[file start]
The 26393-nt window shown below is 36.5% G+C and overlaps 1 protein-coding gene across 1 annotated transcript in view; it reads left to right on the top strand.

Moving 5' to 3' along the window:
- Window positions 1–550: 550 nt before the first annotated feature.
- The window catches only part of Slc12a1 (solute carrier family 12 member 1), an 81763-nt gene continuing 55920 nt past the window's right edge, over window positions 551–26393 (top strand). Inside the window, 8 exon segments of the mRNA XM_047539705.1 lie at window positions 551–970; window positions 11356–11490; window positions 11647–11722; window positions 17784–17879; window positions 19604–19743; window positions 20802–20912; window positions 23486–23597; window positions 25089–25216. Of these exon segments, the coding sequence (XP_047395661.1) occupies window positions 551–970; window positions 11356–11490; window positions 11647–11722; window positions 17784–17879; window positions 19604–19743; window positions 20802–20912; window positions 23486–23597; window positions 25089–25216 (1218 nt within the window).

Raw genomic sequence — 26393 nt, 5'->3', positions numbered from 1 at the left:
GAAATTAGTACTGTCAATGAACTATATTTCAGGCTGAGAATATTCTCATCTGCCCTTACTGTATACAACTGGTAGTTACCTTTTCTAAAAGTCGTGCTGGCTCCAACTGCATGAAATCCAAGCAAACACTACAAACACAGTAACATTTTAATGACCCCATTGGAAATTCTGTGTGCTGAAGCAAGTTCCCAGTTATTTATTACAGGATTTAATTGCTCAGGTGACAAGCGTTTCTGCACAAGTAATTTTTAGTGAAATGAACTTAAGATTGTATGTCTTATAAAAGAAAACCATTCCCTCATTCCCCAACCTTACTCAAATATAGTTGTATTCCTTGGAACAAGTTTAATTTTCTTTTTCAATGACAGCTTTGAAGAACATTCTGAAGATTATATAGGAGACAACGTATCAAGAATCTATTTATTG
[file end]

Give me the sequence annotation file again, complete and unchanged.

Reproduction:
The 26393-nt window shown below is 36.5% G+C and overlaps 1 protein-coding gene across 1 annotated transcript in view; it reads left to right on the top strand.

Moving 5' to 3' along the window:
- Window positions 1–550: 550 nt before the first annotated feature.
- The window catches only part of Slc12a1 (solute carrier family 12 member 1), an 81763-nt gene continuing 55920 nt past the window's right edge, over window positions 551–26393 (top strand). Inside the window, 8 exon segments of the mRNA XM_047539705.1 lie at window positions 551–970; window positions 11356–11490; window positions 11647–11722; window positions 17784–17879; window positions 19604–19743; window positions 20802–20912; window positions 23486–23597; window positions 25089–25216. Of these exon segments, the coding sequence (XP_047395661.1) occupies window positions 551–970; window positions 11356–11490; window positions 11647–11722; window positions 17784–17879; window positions 19604–19743; window positions 20802–20912; window positions 23486–23597; window positions 25089–25216 (1218 nt within the window).

Raw genomic sequence — 26393 nt, 5'->3', positions numbered from 1 at the left:
GAAATTAGTACTGTCAATGAACTATATTTCAGGCTGAGAATATTCTCATCTGCCCTTACTGTATACAACTGGTAGTTACCTTTTCTAAAAGTCGTGCTGGCTCCAACTGCATGAAATCCAAGCAAACACTACAAACACAGTAACATTTTAATGACCCCATTGGAAATTCTGTGTGCTGAAGCAAGTTCCCAGTTATTTATTACAGGATTTAATTGCTCAGGTGACAAGCGTTTCTGCACAAGTAATTTTTAGTGAAATGAACTTAAGATTGTATGTCTTATAAAAGAAAACCATTCCCTCATTCCCCAACCTTACTCAAATATAGTTGTATTCCTTGGAACAAGTTTAATTTTCTTTTTCAATGACAGCTTTGAAGAACATTCTGAAGATTATATAGGAGACAACGTATCAAGAATCTATTTATTG